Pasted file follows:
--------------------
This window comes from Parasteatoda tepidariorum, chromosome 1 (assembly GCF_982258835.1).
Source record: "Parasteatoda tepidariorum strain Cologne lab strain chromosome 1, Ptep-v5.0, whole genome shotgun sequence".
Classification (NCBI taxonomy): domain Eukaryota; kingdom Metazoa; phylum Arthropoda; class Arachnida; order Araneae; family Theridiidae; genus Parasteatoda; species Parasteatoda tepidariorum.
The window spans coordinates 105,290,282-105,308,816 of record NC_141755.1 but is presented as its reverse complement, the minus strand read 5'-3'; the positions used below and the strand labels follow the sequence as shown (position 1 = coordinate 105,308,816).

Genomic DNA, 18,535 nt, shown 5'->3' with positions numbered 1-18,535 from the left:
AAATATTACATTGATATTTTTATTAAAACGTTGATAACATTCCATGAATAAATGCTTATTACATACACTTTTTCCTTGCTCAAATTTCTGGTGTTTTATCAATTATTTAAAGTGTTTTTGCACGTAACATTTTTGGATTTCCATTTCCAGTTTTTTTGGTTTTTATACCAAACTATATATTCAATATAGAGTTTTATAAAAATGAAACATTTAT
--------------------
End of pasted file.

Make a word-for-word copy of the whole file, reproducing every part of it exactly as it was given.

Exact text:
This window comes from Parasteatoda tepidariorum, chromosome 1 (assembly GCF_982258835.1).
Source record: "Parasteatoda tepidariorum strain Cologne lab strain chromosome 1, Ptep-v5.0, whole genome shotgun sequence".
Classification (NCBI taxonomy): domain Eukaryota; kingdom Metazoa; phylum Arthropoda; class Arachnida; order Araneae; family Theridiidae; genus Parasteatoda; species Parasteatoda tepidariorum.
The window spans coordinates 105,290,282-105,308,816 of record NC_141755.1 but is presented as its reverse complement, the minus strand read 5'-3'; the positions used below and the strand labels follow the sequence as shown (position 1 = coordinate 105,308,816).

Genomic DNA, 18,535 nt, shown 5'->3' with positions numbered 1-18,535 from the left:
AAATATTACATTGATATTTTTATTAAAACGTTGATAACATTCCATGAATAAATGCTTATTACATACACTTTTTCCTTGCTCAAATTTCTGGTGTTTTATCAATTATTTAAAGTGTTTTTGCACGTAACATTTTTGGATTTCCATTTCCAGTTTTTTTGGTTTTTATACCAAACTATATATTCAATATAGAGTTTTATAAAAATGAAACATTTAT